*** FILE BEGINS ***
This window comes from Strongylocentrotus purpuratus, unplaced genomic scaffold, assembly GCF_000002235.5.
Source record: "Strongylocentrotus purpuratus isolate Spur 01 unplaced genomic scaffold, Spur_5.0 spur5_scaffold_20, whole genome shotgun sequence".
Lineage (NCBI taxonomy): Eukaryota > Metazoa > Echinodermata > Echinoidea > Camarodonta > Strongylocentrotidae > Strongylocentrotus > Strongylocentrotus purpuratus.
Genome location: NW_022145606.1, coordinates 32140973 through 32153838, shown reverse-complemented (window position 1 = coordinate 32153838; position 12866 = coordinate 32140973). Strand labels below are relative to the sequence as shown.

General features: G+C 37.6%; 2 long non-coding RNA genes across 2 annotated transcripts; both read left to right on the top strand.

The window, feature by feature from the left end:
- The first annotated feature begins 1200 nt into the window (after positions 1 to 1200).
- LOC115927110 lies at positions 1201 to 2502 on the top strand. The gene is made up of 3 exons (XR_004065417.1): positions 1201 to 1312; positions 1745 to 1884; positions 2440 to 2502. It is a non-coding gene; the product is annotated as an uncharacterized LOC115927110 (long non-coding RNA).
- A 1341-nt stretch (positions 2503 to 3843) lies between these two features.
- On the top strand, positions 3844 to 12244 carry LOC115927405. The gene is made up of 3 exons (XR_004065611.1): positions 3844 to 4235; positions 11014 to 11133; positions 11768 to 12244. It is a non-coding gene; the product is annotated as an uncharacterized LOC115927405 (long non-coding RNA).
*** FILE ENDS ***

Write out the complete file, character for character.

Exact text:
This window comes from Strongylocentrotus purpuratus, unplaced genomic scaffold, assembly GCF_000002235.5.
Source record: "Strongylocentrotus purpuratus isolate Spur 01 unplaced genomic scaffold, Spur_5.0 spur5_scaffold_20, whole genome shotgun sequence".
Lineage (NCBI taxonomy): Eukaryota > Metazoa > Echinodermata > Echinoidea > Camarodonta > Strongylocentrotidae > Strongylocentrotus > Strongylocentrotus purpuratus.
Genome location: NW_022145606.1, coordinates 32140973 through 32153838, shown reverse-complemented (window position 1 = coordinate 32153838; position 12866 = coordinate 32140973). Strand labels below are relative to the sequence as shown.

General features: G+C 37.6%; 2 long non-coding RNA genes across 2 annotated transcripts; both read left to right on the top strand.

The window, feature by feature from the left end:
- The first annotated feature begins 1200 nt into the window (after positions 1 to 1200).
- LOC115927110 lies at positions 1201 to 2502 on the top strand. The gene is made up of 3 exons (XR_004065417.1): positions 1201 to 1312; positions 1745 to 1884; positions 2440 to 2502. It is a non-coding gene; the product is annotated as an uncharacterized LOC115927110 (long non-coding RNA).
- A 1341-nt stretch (positions 2503 to 3843) lies between these two features.
- On the top strand, positions 3844 to 12244 carry LOC115927405. The gene is made up of 3 exons (XR_004065611.1): positions 3844 to 4235; positions 11014 to 11133; positions 11768 to 12244. It is a non-coding gene; the product is annotated as an uncharacterized LOC115927405 (long non-coding RNA).